Statue of Liberty
ARTIST: Renee Granger Smith
I believe art can greatly enhance life. My hope is that my art transcends and uplifts the viewer, to a place where there is beauty, renewal, and peace. Where the imagination is stirred and a new perspective can be found, perhaps suggesting a new way of thinking and shaking up preconceived notions.
I am inspired by the natural beauty of nature, and its perpetual cycles of renewal. Deeply influenced by the world around me, I will often take a quick picture to capture, as an example, the way the setting sun hits an old brick building or maybe just the way a leaf is laying, creating a composition of its own. These are the images in my mind as I enter what I call my “creative flow”, where there is no time, no distractions, only the art.
I use a variety of media, such as watercolor, pencil, ink, pastel or encaustic to create the language of color and the layers of depth and atmospheric light I want to convey. I am starting to incorporate photography as well. I consider myself a mixed-media artist. Inspired by the contemporary artists, Stephen Quiller, Calvin deRuyter, and Wolf Kahn, I like to push color intensities and explore various combinations, to create a more surreal, interesting image.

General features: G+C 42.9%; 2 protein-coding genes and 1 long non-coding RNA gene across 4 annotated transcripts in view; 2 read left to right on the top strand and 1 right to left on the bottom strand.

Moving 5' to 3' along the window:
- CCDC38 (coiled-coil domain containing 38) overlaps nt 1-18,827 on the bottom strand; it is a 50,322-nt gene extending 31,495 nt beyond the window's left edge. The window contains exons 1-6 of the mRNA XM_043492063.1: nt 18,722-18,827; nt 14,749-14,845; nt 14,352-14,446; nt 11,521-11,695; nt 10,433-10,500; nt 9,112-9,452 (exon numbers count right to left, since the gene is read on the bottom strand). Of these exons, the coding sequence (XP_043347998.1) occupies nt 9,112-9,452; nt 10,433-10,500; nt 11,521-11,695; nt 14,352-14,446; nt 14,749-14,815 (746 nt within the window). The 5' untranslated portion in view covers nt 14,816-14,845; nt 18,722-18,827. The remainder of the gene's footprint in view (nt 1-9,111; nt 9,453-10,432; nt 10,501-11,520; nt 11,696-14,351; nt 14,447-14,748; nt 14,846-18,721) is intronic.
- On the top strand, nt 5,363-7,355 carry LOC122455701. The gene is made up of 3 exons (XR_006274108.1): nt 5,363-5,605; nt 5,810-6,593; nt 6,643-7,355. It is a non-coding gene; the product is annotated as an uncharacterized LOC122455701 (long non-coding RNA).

My passion for music, interior design, fashion, and dance often find their way into my drawings of the human figure. Often what starts out as just a quick sketch, develops into a painting that starts to take on a life of its own. Song lyrics or quotes may start to come to me as I work and I will consciously choose to follow that creative spirit. When its story has been told, then I know the piece is finished. The result is a piece of art that has another layer to it, a more meaningful message below the surface.
Every American will be touched by disability somehow in their lifetime. We are all in this together; and what is more unifying than the Statue of Liberty? Lady Liberty is smiling, because the America of today offers her a more dignified life.
I read that 1 in 5 Americans will be touched by disability somehow in their lifetime. This made me realize that we are all in this together; and what is more unifying as Americans than the Statue of Liberty and our American Flag? My Lady Liberty is in a wheelchair, but she is smiling. She is smiling, celebrating the passage of the 1990 Americans with Disabilities Act, a bill introduced by Senator Tom Harkin. I wrote “Remember the 1990 Capitol Crawl” to bring awareness of activists, such as 8-year-old Jennifer Keelan, who left their wheelchairs and mobility devices at the base of the capitol steps and crawled up 83 stone steps to demonstrate what kinds of things people with disabilities have to face on a day-to-day basis. This Capitol Crawl is largely credited to the bill’s passage four months later. She is smiling because the America of today offers her a better life. A more dignified life.
This work is funded in part by a grant from the Arts and Cultural Heritage Fund. The Minnesota Historical and Cultural Grants Program is made possible by the Arts and Cultural Heritage Fund through the vote of Minnesotans on November 4, 2008.